The UN Convention on the Rights of the Child and the Convention on the Rights of Persons with Disabilities state that children with disabilities have the right to leisure and recreation that allows for inclusion and participation in society. Follow-ups show that there are shortcomings in this area and that children with neuropsychiatric disabilities face difficulties in exercising their right. This research project therefore examines how the right to leisure is implemented in practice, at FUNKIS - an indoor play space aimed at children (3-11 years of age) with neuropsychiatric disabilities. Children's activities and experiences, and the possibilities and obstacles of meaningful leisure time, are studied from a child perspective. FUNKIS is run by YMCA Linköping, in cooperation with Linköping municipality, Östergötland county council, disability organizations and parents. The research is planned and performed in close cooperation with these parties.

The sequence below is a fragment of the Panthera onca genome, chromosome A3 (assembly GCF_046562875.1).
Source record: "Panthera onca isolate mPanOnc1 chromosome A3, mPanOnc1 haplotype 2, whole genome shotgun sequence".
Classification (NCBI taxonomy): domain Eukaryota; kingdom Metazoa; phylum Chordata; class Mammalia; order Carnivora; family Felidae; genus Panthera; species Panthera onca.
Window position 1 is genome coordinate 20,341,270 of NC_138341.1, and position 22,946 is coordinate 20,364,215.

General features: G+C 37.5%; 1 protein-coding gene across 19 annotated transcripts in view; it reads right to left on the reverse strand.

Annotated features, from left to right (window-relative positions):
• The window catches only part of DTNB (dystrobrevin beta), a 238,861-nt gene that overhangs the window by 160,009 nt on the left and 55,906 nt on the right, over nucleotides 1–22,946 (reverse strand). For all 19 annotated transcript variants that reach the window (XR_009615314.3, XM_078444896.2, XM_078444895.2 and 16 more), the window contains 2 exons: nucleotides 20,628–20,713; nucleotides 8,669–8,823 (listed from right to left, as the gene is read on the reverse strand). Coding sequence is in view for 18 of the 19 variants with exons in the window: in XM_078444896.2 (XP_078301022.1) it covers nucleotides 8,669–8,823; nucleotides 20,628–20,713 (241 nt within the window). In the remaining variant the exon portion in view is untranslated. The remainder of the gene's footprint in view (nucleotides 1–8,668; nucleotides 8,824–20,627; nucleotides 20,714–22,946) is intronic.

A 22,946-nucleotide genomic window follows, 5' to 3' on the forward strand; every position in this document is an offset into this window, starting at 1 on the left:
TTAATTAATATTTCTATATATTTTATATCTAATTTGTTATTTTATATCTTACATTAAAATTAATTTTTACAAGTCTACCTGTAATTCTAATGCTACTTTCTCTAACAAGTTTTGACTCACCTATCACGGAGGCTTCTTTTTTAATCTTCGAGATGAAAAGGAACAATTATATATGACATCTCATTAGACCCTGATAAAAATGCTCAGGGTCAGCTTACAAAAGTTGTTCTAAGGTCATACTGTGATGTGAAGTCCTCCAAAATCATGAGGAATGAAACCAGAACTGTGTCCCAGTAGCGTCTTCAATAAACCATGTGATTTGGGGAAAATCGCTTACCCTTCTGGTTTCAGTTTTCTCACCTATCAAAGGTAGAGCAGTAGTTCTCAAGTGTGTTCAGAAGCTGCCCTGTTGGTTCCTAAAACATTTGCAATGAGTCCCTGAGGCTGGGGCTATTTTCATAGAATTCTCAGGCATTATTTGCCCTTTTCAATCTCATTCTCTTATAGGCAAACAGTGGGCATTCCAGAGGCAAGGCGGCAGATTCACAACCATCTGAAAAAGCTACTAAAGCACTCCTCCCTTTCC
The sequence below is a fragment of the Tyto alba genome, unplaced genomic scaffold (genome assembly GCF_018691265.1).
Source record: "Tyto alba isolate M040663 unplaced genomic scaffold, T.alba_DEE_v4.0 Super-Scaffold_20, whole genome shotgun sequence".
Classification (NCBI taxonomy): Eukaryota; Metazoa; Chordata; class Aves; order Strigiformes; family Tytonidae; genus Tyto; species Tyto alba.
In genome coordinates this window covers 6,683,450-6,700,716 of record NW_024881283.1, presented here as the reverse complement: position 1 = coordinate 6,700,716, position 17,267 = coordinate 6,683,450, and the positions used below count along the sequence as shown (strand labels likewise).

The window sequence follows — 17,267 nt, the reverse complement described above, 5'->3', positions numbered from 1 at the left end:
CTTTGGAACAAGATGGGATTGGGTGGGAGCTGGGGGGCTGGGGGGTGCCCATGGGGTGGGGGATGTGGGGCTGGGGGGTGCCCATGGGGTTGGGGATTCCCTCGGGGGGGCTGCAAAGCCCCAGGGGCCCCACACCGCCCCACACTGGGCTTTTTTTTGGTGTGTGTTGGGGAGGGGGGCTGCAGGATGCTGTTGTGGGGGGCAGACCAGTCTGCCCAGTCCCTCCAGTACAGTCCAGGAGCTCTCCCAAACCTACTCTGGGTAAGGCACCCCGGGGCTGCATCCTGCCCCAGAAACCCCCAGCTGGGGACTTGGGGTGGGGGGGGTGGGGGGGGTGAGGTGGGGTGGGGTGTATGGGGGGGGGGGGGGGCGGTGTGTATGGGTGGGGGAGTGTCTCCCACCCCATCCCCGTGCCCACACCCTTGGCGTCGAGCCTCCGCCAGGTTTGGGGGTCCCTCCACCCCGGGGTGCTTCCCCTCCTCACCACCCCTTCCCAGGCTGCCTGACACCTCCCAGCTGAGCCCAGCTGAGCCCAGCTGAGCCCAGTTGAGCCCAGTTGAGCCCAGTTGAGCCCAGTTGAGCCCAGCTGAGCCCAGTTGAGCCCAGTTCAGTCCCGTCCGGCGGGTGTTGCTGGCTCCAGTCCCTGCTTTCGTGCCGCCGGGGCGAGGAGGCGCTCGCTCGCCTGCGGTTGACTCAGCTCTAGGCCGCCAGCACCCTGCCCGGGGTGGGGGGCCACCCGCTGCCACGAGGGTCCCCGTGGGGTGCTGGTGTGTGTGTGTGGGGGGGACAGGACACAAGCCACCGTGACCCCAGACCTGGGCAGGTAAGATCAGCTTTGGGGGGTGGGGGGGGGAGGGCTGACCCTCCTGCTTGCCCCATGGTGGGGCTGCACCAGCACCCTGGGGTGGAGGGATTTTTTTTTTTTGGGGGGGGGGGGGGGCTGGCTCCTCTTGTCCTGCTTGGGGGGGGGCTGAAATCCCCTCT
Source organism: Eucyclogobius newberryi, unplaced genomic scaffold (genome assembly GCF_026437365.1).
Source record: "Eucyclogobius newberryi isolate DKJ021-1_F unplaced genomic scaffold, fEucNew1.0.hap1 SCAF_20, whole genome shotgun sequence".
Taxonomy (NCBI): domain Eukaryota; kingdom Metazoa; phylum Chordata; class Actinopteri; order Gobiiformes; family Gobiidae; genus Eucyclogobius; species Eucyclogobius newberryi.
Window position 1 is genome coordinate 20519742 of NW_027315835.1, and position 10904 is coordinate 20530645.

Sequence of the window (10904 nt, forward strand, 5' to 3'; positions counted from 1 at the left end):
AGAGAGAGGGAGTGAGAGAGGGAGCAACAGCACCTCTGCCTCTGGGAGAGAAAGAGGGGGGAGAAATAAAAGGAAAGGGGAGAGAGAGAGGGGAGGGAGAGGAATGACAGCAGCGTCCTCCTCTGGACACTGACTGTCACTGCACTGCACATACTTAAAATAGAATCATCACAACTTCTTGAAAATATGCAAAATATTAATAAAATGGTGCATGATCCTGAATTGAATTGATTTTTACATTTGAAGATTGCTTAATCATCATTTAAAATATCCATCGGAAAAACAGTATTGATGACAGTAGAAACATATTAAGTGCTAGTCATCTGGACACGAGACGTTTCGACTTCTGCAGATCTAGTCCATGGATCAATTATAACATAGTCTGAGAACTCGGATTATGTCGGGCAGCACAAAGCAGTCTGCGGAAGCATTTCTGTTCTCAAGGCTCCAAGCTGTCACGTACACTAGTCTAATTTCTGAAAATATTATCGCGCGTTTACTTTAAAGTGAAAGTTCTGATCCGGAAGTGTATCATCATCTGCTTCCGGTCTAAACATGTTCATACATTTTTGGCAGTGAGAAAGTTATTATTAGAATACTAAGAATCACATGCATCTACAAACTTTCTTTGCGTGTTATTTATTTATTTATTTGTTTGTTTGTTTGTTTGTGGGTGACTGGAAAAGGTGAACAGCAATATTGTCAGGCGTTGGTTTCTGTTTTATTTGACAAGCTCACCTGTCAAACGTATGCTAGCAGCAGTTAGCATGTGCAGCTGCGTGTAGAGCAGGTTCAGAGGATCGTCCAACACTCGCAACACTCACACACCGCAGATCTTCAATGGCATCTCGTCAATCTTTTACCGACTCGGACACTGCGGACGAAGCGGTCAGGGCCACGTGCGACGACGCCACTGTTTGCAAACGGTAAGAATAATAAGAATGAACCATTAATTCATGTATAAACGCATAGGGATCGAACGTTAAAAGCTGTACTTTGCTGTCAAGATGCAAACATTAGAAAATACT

The first of three sub-studies aims at studying the FUNKIS project per se, the visions, principles and practices informing the management and everyday operations. The second sub-study investigates parents' previous experiences of the children's opportunities for leisure, and their views on FUNKIS in relation to the family's situation and the needs of their child. The third sub-study focuses on the children visiting FUNKIS. It aims to explore and understand how they perceive and engage in activities, and thus what a targeted operation of this kind can offer in terms of meaningful leisure time. The research project will provide new and in-depth knowledge of disabled children's experiences and their opportunities for participation in leisure activities and in society. It will hence contribute to the work on further implementation of the Convention on the Rights of Persons with Disabilities in Sweden.
The research project
Implementing disabled children's right to leisure and recreation – A study of activities and participation in an indoor play space for young children with neuropsychiatric disabilities.
The Swedish Research Council for Health, Working Life and Welfare.